To strengthen the regulatory framework and protect investor interest, the Securities and Exchange Board of India (Sebi) has come out with consultation paper for the first-time review of regulations for collective investment schemes (CIS) and bring them on par with mutual funds.
A collective investment scheme is an arrangement where people pool their money in order to invest in a particular asset. The returns and profits arising are shared as per the agreement.
As per the regulator, many companies in India had been raising capital from investors through issuance of agro bonds and plantation bonds, which were in the form of CIS, but without providing adequate protection to investors. Sebi believes that with no limit on minimum investment, retail investors are the primary target investor base for CIS.
In one of the most high-profile cases, the regulator had cracked down on Sahara Group for their large-sized collective investment schemes.
Through the paper, Sebi aims to empower the Collective Investment Management Company (CIMC) to effectively discharge their responsibilities towards the investors of the schemes. CIMC is an entity that organizes, operates and manages a CIS.
To strengthen regulations, Sebi suggests to mandate the CIMC or its promoters to comply with several criteria based on track record and net-worth.
The suggestions are: a) the CIMC or its promotors must be carrying out the business in the relevant field, in which CIS schemes are proposed to be launched, for a period not less than five years; b) The net-worth is positive in all the immediately preceding five years; c) has profits after providing for depreciation, interest and tax in three out of the immediately preceding five years, including the fifth year; and d) minimum net-worth of the CIMC shall be ₹50 crore and shall be maintained continuously.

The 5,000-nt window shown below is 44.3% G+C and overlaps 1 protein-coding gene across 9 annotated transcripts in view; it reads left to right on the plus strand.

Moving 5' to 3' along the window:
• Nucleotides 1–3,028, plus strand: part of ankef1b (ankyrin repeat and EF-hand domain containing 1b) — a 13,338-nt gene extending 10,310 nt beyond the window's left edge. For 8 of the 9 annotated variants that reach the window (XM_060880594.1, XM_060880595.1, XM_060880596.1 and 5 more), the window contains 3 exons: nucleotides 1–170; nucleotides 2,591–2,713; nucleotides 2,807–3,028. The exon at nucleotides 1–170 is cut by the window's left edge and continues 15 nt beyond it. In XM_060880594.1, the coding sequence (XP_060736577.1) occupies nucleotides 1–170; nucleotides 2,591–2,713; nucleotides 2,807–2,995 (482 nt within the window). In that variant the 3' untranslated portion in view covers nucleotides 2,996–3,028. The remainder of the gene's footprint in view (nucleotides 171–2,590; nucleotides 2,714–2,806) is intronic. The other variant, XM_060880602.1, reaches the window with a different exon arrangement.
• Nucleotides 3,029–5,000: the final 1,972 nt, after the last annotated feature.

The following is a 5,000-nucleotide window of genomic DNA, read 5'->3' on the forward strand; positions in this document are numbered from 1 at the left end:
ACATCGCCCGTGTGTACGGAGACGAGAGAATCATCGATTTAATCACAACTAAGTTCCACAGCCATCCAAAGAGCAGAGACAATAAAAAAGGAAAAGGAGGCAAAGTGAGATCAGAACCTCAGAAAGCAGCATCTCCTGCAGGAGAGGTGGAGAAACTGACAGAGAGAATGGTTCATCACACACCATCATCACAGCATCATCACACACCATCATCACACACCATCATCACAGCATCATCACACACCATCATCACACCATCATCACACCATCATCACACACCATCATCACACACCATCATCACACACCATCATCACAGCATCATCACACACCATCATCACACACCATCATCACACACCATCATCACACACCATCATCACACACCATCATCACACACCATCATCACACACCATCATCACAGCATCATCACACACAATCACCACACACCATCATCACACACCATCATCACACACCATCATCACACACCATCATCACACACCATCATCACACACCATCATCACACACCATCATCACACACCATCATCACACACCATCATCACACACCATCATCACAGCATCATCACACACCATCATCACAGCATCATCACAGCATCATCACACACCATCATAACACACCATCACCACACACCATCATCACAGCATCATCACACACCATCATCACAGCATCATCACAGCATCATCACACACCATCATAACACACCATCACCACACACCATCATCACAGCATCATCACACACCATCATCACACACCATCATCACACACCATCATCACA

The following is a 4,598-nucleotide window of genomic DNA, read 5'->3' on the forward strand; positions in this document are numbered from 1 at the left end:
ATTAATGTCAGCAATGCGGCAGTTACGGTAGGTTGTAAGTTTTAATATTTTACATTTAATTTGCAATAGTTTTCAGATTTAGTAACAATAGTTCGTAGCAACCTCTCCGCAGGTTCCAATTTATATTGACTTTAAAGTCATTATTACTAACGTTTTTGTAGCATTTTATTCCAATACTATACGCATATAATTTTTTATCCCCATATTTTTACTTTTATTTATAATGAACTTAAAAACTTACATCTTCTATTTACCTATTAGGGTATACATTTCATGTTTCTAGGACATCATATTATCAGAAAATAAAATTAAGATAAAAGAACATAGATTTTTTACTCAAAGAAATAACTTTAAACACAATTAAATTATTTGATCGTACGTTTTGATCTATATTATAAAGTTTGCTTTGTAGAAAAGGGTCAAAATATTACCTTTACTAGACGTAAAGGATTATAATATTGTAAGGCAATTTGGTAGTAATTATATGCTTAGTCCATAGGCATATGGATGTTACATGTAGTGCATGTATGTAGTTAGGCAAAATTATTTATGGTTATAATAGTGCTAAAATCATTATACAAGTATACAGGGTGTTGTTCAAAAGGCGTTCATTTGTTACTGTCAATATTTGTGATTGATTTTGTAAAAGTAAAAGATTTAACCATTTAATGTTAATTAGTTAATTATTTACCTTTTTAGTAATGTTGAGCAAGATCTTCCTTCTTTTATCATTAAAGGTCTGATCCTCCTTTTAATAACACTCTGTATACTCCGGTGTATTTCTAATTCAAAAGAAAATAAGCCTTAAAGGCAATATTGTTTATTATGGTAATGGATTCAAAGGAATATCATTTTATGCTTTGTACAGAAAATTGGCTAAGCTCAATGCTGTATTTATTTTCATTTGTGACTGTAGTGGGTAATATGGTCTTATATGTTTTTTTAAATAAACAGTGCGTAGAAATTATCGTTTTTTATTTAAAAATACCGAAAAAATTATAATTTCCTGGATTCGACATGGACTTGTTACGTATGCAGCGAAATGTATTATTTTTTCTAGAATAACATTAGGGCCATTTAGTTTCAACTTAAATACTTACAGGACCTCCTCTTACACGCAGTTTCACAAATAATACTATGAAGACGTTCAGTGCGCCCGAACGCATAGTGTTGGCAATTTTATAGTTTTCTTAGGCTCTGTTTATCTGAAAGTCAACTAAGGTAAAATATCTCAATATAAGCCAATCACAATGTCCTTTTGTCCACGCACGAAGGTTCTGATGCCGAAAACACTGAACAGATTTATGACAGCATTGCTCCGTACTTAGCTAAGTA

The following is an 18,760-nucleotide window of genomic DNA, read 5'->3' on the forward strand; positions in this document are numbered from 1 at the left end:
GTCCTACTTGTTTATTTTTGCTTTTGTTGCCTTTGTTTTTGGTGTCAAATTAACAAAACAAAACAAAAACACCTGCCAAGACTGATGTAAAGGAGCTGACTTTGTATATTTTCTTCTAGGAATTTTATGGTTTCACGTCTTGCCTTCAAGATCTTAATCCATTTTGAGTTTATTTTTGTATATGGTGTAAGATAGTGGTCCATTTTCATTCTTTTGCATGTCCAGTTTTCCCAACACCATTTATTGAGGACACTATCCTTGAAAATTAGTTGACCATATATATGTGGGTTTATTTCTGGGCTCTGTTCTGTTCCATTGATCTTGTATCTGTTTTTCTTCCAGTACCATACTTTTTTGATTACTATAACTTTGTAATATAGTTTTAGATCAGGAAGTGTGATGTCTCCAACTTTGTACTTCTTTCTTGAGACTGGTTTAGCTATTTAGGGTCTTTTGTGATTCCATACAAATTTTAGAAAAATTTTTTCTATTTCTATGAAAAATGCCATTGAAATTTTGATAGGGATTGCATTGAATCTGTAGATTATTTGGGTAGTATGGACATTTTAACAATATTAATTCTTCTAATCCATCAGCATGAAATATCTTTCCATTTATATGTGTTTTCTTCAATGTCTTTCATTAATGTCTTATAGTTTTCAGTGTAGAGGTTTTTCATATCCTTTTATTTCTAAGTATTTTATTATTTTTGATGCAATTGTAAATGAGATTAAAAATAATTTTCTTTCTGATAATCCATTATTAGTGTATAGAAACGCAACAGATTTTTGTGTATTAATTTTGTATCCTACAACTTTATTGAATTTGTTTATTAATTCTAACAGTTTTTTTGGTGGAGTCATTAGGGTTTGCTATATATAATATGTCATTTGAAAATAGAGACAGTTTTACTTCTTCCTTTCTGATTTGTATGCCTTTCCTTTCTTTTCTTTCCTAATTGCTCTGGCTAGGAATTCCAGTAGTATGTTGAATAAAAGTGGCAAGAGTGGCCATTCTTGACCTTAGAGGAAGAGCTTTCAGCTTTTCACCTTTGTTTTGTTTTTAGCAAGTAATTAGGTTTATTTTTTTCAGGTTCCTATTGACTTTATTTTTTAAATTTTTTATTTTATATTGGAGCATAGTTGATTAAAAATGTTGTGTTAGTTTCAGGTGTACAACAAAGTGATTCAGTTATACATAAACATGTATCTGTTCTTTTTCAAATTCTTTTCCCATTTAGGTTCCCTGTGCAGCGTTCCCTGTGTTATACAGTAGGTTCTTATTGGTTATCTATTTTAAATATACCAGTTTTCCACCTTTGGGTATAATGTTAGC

Currently, there are no requirements to have previous track record of the applicant (CIMC) in terms of carrying the relevant business or previous years net-worth or profitability.
Sebi has also suggested that the CIMC, its shareholders holding 10% or more, its associate or group, individually or collectively, directly or indirectly, shall not have 10% or more of the shareholding or voting rights in any other CIMC and shall not have representation on the board of the any other CIMC.
Further, the markets regulator also proposes to introduce skin-in-the-game type regulations of mutual funds into the CIS ecosystem as well.
“The CIMC might be asked to have a continuing interest of not less than 2.5% of the corpus or ₹5 crore in the form of investment in the CIS. Also, a minimum of 20% of the salary/ perks/ bonus/ non-cash compensation (gross annual CTC) net of income tax and any statutory contributions (i.e. PF and NPS) of the designated employees of the CIMCs shall be mandatorily invested in the units of CIS in which they have a role/ oversight,” Sebi wrote in the consultation paper on Friday.
Additionally, the consultation paper looks to standardize expenses and fee charged.
The paper also calls for a minimum subscription amount and the number of investors in a CIS as well as a cap on the invested amount by a single investor in a scheme.
Just like CIS, mutual funds are also structured as pooled investment vehicles with the underlying investment being securities.
However, Sebi (Mutual Funds) Regulations, 1996 have undergone several amendments to address the emerging issues, to improve operational efficiency, to protect the interest of investors, to facilitate development and growth and to strengthen the regulatory framework for mutual funds in India, etc.
“On the other hand, CIS Regulations, notified in the year 1999, have not been reviewed since then. With a view to removing any regulatory arbitrage among various pooled investment vehicle as available to the retail investors, it is important that the regulatory requirement for CIS as a pooled investment vehicle should be aligned or matched with those for mutual funds,” Sebi wrote.
The proposals are based on the recommendations of the Dave Committee, under the chairmanship of Dr S. A. Dave.
The regulator seeks suggestions on the proposals from stakeholders as well as general public by 31 January.
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